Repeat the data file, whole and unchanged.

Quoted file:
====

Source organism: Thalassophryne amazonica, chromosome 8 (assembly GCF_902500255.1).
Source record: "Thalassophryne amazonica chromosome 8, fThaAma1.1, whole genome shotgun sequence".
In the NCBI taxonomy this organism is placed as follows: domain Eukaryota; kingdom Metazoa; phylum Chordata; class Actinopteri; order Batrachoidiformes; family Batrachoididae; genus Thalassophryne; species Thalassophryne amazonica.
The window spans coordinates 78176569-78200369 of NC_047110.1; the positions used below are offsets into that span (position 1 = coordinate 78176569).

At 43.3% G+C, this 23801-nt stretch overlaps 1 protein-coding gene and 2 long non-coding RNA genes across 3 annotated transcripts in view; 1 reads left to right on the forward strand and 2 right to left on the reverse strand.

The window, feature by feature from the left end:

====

Source organism: Thalassophryne amazonica, chromosome 8 (assembly GCF_902500255.1).
Source record: "Thalassophryne amazonica chromosome 8, fThaAma1.1, whole genome shotgun sequence".
In the NCBI taxonomy this organism is placed as follows: domain Eukaryota; kingdom Metazoa; phylum Chordata; class Actinopteri; order Batrachoidiformes; family Batrachoididae; genus Thalassophryne; species Thalassophryne amazonica.
The window spans coordinates 78176569-78200369 of NC_047110.1; the positions used below are offsets into that span (position 1 = coordinate 78176569).

At 43.3% G+C, this 23801-nt stretch overlaps 1 protein-coding gene and 2 long non-coding RNA genes across 3 annotated transcripts in view; 1 reads left to right on the forward strand and 2 right to left on the reverse strand.

The window, feature by feature from the left end: